Civil War ‘veteran’ to stop by Sidney for SOCWLHW

Staff report

SIDNEY — Noted Sidney resident and Civil War veteran Edmund Elgin Nutt, portrayed by Neil Allen, will take center stage at Sidney, Ohio’s Civil War Living History Weekend. Capt. Nutt (aka Allen) will talk about his experiences during the war, first as a three-month enlistee with the 15th Ohio Volunteer Infantry (OVI) and then as a member of the 20th OVI.

As a member of the 20th OVI, Nutt was promoted from private to sergeant in Company F, then to second lieutenant, then to first lieutenant and subsequently to captain. He was one of thirteen soldiers to earn a XVII Corps medal of honor during the Battle of Atlanta. Nutt led two charges against the Confederates on July 22, 1864, gaining ground both times. He then organized the defense of Bald Hill, holding the position until relief arrived just after midnight.

Nutt was severely wounded near Atlanta on Aug. 14. He recovered, and after the war, returned to Sidney, and throughout the remainder of his life, remained active in veteran’s organizations. He was active in the Neal Post 62, Grand Army of the Republic from the time of its founding, and served as its commander. He was also quite active in the affairs of the Ohio Department of the Grand Army of the Republic, and served as Department Commander, having been elected at the 29th Annual Meeting of the Ohio Department in Canton in 1894.

Nutt was also active in the 20th Ohio Volunteer Veterans Infantry organization, serving as its president. He hosted annual reunions of Companies B, F, K and I in Sidney, always on August 22 to celebrate the Battle of Atlanta. The invitations would always include the idea of bringing “family and friends” and encourage those coming to have “well-filled baskets, haversacks and canteens”.

Nutt was a successful businessman, husband and father. He married Arvesta Vandemark, and together they had six children, all of whom lived to adulthood. Both with his brothers and singularly, he engaged in the grain business, first in Pemberton with his brother William with whom he had served in the war, then in Sidney with Isaac Newton and John M. Together they owned the Old Stone Bridge Warehouse, a business he operated after his brothers retired until the time of his death.

A member of the Methodist Episcopal Church, Nutt was a Republican and took an active interest in political affairs. He was a candidate for state senator in 1897.

Allen has portrayed Captain Nutt previously. On June 20, 2013, during the Graceland Cemetery tour of Civil War veteran’s graves, Allen, portraying Nutt, wept when he told those on the tour of how he could not forget the sacrifice of the men under whom he served. The 20th OVI lost a total of 360 men during the Civil War, many of those killed in the Battle of Atlanta.

“I have the utmost respect for veterans,” Allen said. “They sacrifice in a way that only other veterans can truly understand – and the Civil War was unlike anything the world had ever witnessed – truly the first modern war. Men were being killed in numbers unimaginable today,” Allen continued.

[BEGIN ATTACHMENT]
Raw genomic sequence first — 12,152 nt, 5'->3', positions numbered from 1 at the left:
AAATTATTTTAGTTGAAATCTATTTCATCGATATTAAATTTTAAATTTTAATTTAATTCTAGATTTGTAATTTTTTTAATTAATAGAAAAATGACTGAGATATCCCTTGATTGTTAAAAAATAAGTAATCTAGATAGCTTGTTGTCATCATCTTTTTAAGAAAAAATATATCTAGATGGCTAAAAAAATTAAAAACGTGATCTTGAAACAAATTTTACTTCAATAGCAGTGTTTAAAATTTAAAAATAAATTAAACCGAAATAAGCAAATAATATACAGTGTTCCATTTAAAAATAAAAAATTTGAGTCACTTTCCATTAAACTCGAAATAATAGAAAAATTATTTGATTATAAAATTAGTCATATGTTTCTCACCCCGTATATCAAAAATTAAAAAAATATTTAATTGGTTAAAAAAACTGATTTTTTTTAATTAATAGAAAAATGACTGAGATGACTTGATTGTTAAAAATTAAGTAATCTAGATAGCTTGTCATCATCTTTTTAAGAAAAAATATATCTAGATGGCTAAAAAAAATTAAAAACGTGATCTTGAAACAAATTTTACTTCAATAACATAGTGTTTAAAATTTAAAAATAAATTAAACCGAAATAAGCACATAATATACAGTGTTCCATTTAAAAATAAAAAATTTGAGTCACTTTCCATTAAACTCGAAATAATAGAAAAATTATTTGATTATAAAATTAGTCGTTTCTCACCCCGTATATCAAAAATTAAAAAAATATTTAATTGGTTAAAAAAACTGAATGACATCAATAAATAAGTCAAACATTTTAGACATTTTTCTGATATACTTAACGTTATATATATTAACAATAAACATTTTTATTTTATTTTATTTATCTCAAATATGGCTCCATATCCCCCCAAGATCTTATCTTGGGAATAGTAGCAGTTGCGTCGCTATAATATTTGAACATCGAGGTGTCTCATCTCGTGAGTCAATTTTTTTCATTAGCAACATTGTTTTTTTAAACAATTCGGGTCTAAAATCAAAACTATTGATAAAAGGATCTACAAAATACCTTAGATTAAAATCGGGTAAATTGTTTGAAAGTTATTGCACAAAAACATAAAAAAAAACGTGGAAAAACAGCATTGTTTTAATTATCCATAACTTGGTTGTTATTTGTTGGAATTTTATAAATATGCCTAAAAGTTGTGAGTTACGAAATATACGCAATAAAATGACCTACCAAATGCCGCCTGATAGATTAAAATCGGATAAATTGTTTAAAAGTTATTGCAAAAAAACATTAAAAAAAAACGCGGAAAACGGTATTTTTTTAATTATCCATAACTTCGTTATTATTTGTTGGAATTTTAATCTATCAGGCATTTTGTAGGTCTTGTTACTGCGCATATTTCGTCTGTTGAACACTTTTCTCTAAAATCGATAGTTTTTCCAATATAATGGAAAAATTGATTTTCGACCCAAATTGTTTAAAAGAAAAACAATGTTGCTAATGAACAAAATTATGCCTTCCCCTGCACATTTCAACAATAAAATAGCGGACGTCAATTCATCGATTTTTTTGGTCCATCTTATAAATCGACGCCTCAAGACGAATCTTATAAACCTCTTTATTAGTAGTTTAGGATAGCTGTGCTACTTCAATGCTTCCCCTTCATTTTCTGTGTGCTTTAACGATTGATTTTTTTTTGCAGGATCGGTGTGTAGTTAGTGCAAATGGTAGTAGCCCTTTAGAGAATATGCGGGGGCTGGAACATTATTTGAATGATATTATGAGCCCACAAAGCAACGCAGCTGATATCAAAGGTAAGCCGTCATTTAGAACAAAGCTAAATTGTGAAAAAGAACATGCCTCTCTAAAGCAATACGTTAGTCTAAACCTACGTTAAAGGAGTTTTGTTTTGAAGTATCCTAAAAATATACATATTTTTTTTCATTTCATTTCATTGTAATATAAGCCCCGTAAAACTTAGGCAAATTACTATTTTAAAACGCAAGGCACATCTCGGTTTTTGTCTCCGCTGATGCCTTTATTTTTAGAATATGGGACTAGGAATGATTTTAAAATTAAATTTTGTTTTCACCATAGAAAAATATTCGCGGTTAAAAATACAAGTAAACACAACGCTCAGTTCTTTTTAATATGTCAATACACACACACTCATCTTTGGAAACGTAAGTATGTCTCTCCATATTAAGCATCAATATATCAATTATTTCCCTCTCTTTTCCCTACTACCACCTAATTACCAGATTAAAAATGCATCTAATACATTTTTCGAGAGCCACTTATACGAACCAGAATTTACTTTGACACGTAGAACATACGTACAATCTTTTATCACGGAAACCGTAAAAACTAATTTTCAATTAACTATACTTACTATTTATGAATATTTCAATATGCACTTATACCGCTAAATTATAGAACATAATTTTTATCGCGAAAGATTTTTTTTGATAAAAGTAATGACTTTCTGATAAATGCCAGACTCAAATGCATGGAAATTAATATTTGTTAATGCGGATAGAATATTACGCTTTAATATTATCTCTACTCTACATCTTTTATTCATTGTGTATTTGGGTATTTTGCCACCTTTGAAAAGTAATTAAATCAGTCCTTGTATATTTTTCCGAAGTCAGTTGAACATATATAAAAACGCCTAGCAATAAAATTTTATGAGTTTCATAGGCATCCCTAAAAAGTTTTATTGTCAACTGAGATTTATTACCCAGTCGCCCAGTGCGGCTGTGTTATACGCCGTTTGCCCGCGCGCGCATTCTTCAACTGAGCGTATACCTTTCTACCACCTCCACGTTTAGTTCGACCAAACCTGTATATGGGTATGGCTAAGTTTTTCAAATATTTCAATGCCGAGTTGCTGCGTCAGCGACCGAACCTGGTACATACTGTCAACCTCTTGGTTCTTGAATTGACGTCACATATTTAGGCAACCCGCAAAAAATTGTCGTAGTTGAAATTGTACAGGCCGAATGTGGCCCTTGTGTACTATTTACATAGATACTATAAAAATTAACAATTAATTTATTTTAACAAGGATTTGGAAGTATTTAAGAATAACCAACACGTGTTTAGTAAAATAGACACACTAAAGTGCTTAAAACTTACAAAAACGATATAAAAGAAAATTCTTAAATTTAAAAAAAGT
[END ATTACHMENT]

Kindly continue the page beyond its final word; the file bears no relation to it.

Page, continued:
“The 20th Ohio saw action in multiple theatres,” Allen said. “From the capture of Fort Donelson to Shiloh to Holly Springs to Port Gibson to Vicksburg to Atlanta to Sherman’s March to the Sea to the surrender of General Johnston’s Army to the Grand Review, the 20th witnessed so much history it is unfathomable.”

Allen portrayed Capt. Nutt again on July 17, 2014, when the Shelby County Historical Society observed the 150th anniversary of the Battle of Atlanta in an event at Brookside Park. In that event, Capt. Nutt was portrayed welcoming his men back to camp, wounded, devastated, and forlorn after participating in the darkest day of fighting that Shelby County has ever known. On July 22, 1864, more men from Shelby County were killed on the battlefield at Atlanta than on any other battlefield in the history of our county.

“Neil is a wonderful volunteer who has portrayed Captain Nutt extremely well at past events,” said Tilda Philpot, director of the Shelby County Historical Society. “He will certainly bring Capt. Nutt back to life for his audience and at the same time, help those in attendance better understand the terrible cost Shelby Countians paid during the Civil War.”

Allen’s presentation on Capt. E.E. Nutt’s wartime service is scheduled for Saturday, Sept. 17, at 3:30 p.m. His appearance and other educational programs offered during the event will be held in a tent located at Kaiser Dell in Tawawa Park.

Although no Civil War battles were fought anywhere near Sidney, a considerable number of local men served in the Union Army during the Civil War. In fact, the 1860 Census records that Shelby County had a population of 17,493. Of that number 8960 were male, and a staggering 14 percent of them served in the Army during the war. Of those, 25.58 percent (326) died in the service of their country.

The Civil War Living History Weekend is slated to be held in Tawawa Park Sept. 17-18. The two-day event will include skirmishing between Confederate and Union troops, major battles fought both days, a number of educational presentations, a band concert Saturday evening, and church services Sunday morning. The event is being co-sponsored by the Shelby County Historical Society and the city of Sidney.

Staff report